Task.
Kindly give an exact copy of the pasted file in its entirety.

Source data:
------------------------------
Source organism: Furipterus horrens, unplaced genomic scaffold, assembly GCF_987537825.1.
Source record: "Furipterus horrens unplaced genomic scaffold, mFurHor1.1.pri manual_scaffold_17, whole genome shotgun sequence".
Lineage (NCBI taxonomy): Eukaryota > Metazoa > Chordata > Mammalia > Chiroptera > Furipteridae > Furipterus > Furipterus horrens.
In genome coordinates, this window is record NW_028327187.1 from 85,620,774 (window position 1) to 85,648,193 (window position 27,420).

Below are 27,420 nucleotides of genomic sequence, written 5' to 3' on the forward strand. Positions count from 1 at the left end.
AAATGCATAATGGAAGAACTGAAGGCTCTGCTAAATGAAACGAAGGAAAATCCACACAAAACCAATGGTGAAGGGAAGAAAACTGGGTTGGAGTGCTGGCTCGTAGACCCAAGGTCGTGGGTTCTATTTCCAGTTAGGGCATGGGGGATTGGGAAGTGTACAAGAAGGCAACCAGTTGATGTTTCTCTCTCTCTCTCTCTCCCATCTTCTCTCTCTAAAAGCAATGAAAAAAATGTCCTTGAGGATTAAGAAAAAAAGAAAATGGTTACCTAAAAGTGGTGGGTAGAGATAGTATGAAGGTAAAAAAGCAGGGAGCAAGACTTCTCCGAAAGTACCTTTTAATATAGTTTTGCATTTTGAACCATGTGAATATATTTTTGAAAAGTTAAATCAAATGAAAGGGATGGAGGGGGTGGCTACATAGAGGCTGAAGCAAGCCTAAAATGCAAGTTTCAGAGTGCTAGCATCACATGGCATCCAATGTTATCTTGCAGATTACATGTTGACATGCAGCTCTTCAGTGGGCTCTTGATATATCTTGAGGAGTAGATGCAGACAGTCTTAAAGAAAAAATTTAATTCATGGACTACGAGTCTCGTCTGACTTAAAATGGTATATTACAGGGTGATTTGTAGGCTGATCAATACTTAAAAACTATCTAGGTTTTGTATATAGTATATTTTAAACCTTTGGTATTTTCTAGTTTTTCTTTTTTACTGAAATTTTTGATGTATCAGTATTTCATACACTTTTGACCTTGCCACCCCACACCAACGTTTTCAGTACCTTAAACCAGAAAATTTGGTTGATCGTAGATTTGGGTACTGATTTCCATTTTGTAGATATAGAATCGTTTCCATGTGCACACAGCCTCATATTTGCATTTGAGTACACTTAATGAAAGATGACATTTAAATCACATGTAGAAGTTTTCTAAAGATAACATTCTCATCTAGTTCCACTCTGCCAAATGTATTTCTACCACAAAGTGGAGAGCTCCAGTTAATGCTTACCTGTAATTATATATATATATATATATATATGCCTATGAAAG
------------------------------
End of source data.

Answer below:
Source organism: Furipterus horrens, unplaced genomic scaffold, assembly GCF_987537825.1.
Source record: "Furipterus horrens unplaced genomic scaffold, mFurHor1.1.pri manual_scaffold_17, whole genome shotgun sequence".
Lineage (NCBI taxonomy): Eukaryota > Metazoa > Chordata > Mammalia > Chiroptera > Furipteridae > Furipterus > Furipterus horrens.
In genome coordinates, this window is record NW_028327187.1 from 85,620,774 (window position 1) to 85,648,193 (window position 27,420).

Below are 27,420 nucleotides of genomic sequence, written 5' to 3' on the forward strand. Positions count from 1 at the left end.
AAATGCATAATGGAAGAACTGAAGGCTCTGCTAAATGAAACGAAGGAAAATCCACACAAAACCAATGGTGAAGGGAAGAAAACTGGGTTGGAGTGCTGGCTCGTAGACCCAAGGTCGTGGGTTCTATTTCCAGTTAGGGCATGGGGGATTGGGAAGTGTACAAGAAGGCAACCAGTTGATGTTTCTCTCTCTCTCTCTCTCCCATCTTCTCTCTCTAAAAGCAATGAAAAAAATGTCCTTGAGGATTAAGAAAAAAAGAAAATGGTTACCTAAAAGTGGTGGGTAGAGATAGTATGAAGGTAAAAAAGCAGGGAGCAAGACTTCTCCGAAAGTACCTTTTAATATAGTTTTGCATTTTGAACCATGTGAATATATTTTTGAAAAGTTAAATCAAATGAAAGGGATGGAGGGGGTGGCTACATAGAGGCTGAAGCAAGCCTAAAATGCAAGTTTCAGAGTGCTAGCATCACATGGCATCCAATGTTATCTTGCAGATTACATGTTGACATGCAGCTCTTCAGTGGGCTCTTGATATATCTTGAGGAGTAGATGCAGACAGTCTTAAAGAAAAAATTTAATTCATGGACTACGAGTCTCGTCTGACTTAAAATGGTATATTACAGGGTGATTTGTAGGCTGATCAATACTTAAAAACTATCTAGGTTTTGTATATAGTATATTTTAAACCTTTGGTATTTTCTAGTTTTTCTTTTTTACTGAAATTTTTGATGTATCAGTATTTCATACACTTTTGACCTTGCCACCCCACACCAACGTTTTCAGTACCTTAAACCAGAAAATTTGGTTGATCGTAGATTTGGGTACTGATTTCCATTTTGTAGATATAGAATCGTTTCCATGTGCACACAGCCTCATATTTGCATTTGAGTACACTTAATGAAAGATGACATTTAAATCACATGTAGAAGTTTTCTAAAGATAACATTCTCATCTAGTTCCACTCTGCCAAATGTATTTCTACCACAAAGTGGAGAGCTCCAGTTAATGCTTACCTGTAATTATATATATATATATATATATATGCCTATGAAAG